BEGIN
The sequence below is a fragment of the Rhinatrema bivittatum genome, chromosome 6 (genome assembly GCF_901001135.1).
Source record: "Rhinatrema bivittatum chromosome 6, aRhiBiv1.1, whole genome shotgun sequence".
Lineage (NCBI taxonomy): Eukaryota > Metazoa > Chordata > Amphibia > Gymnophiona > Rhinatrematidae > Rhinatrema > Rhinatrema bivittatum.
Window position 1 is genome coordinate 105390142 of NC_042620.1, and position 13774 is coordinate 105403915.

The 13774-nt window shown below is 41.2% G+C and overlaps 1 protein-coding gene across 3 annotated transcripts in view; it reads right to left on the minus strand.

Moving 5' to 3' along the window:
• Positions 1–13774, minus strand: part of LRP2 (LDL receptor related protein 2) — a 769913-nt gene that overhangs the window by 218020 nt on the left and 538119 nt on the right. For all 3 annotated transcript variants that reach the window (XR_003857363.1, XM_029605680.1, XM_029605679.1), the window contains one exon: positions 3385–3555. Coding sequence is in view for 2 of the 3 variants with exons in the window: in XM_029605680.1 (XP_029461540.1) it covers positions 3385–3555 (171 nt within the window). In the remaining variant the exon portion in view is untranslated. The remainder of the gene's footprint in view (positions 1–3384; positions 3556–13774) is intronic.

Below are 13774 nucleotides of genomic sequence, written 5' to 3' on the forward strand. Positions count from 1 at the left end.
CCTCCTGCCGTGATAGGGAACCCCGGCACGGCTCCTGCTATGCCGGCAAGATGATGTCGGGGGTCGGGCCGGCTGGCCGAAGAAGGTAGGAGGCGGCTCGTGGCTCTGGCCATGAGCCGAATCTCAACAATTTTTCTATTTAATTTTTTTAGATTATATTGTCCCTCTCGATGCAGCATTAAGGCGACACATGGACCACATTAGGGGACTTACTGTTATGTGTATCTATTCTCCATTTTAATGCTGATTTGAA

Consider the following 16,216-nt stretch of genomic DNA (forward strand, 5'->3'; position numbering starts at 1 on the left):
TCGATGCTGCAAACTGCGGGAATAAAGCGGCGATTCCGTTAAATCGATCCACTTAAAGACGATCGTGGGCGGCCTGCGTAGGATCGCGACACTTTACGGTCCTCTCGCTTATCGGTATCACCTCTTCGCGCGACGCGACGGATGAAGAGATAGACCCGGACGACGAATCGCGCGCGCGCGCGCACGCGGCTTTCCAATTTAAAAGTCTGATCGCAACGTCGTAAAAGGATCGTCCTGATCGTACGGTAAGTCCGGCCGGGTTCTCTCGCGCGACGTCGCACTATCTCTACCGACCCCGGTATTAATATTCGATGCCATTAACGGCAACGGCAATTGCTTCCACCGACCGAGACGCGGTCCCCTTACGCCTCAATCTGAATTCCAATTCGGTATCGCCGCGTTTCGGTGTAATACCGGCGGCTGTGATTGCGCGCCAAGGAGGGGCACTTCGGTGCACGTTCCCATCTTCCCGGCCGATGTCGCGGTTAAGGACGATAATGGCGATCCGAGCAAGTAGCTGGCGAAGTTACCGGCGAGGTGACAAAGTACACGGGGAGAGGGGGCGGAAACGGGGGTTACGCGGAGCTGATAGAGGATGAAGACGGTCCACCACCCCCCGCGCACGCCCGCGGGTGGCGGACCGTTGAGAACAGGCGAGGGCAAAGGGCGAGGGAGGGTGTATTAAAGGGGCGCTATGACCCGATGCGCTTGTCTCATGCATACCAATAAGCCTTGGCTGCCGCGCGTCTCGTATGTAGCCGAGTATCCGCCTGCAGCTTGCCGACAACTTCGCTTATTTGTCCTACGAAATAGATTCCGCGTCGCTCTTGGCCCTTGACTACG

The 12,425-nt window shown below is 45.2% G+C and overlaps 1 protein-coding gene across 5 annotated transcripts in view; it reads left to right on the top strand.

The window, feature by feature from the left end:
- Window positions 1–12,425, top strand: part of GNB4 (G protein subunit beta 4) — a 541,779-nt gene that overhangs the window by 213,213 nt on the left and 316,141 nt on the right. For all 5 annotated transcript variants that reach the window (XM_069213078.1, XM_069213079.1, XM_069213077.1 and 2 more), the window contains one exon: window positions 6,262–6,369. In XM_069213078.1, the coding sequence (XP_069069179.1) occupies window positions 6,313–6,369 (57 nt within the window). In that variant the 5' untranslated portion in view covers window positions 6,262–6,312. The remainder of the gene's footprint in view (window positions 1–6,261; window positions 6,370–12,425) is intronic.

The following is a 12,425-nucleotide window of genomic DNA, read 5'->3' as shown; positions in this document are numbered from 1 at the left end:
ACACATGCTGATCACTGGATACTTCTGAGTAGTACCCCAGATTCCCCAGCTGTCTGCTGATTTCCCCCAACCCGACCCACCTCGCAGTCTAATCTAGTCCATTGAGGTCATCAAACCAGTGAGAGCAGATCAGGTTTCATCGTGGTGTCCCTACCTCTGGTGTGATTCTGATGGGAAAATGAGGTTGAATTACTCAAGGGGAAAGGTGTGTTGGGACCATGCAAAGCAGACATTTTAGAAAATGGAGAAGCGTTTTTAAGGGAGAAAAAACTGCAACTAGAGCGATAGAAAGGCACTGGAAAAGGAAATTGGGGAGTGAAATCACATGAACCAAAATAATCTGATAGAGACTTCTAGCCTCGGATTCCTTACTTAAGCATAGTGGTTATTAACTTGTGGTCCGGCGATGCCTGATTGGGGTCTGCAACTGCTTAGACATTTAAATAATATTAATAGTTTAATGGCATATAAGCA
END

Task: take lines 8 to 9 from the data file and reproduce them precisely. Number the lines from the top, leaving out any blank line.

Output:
Below are 13774 nucleotides of genomic sequence, written 5' to 3' on the forward strand. Positions count from 1 at the left end.
CCTCCTGCCGTGATAGGGAACCCCGGCACGGCTCCTGCTATGCCGGCAAGATGATGTCGGGGGTCGGGCCGGCTGGCCGAAGAAGGTAGGAGGCGGCTCGTGGCTCTGGCCATGAGCCGAATCTCAACAATTTTTCTATTTAATTTTTTTAGATTATATTGTCCCTCTCGATGCAGCATTAAGGCGACACATGGACCACATTAGGGGACTTACTGTTATGTGTATCTATTCTCCATTTTAATGCTGATTTGAA